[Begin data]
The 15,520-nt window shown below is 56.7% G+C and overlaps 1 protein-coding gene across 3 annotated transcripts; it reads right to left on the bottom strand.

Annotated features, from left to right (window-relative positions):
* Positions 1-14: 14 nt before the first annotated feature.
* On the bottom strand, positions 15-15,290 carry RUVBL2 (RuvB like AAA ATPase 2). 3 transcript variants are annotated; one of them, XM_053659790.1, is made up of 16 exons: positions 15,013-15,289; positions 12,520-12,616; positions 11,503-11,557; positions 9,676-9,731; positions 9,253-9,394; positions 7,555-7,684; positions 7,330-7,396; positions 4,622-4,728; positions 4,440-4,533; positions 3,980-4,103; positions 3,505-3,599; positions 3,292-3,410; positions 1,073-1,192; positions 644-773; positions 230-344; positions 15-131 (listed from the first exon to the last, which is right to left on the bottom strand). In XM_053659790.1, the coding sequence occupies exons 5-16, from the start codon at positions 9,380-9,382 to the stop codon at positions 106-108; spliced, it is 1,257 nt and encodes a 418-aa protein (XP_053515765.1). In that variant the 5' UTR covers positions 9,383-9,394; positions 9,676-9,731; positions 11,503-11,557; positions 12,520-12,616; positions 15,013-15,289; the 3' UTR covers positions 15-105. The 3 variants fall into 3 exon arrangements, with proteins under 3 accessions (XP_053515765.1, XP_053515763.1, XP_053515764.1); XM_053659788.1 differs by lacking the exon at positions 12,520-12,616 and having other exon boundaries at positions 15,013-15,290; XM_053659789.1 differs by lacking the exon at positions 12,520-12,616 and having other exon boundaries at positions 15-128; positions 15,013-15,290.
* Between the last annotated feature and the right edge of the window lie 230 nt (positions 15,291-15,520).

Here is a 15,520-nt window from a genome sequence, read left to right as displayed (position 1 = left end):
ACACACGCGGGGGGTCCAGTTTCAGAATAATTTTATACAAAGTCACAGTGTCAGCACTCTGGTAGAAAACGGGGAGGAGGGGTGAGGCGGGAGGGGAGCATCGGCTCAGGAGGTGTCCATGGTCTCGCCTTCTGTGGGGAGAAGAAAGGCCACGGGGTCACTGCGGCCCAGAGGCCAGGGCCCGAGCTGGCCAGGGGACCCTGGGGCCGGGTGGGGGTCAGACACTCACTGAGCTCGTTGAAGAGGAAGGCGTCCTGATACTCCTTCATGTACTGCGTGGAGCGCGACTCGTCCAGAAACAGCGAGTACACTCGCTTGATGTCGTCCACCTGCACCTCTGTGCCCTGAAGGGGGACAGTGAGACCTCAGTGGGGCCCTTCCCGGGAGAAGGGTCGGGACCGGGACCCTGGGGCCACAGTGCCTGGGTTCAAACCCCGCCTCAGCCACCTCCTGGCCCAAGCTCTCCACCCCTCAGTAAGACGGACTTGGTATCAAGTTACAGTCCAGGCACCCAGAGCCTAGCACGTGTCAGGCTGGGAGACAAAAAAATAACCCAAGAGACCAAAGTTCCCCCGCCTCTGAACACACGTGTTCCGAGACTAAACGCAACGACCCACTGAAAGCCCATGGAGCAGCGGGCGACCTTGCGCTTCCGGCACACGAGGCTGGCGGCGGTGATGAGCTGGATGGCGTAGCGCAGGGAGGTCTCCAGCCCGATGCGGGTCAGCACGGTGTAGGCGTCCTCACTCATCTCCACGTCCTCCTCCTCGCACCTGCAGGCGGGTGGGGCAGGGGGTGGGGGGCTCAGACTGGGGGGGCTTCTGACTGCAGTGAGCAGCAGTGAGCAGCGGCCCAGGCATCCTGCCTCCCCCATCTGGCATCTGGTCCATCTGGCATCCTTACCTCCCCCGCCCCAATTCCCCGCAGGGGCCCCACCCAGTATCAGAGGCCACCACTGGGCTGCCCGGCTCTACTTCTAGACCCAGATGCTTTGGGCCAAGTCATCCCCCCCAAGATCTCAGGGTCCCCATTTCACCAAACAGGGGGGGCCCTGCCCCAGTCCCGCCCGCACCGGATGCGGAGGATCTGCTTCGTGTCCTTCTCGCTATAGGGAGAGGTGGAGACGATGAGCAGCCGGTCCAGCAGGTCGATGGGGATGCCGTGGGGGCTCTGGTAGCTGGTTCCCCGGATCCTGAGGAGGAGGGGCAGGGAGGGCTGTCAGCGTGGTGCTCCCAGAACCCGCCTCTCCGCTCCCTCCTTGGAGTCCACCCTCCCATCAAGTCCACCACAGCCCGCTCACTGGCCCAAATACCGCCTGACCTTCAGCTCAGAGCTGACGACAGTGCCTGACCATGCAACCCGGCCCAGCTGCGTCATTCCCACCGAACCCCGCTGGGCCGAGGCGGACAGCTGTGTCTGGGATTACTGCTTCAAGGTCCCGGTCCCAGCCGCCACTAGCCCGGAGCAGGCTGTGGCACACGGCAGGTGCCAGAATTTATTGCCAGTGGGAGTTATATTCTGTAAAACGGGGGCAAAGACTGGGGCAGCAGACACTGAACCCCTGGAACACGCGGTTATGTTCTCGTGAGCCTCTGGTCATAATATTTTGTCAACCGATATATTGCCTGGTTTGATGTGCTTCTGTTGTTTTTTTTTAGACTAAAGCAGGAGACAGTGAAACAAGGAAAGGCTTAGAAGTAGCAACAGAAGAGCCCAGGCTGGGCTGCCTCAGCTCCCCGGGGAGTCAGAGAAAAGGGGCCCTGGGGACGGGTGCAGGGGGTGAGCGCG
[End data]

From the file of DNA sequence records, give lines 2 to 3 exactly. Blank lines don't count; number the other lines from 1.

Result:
Annotated features, from left to right (window-relative positions):
* Positions 1-14: 14 nt before the first annotated feature.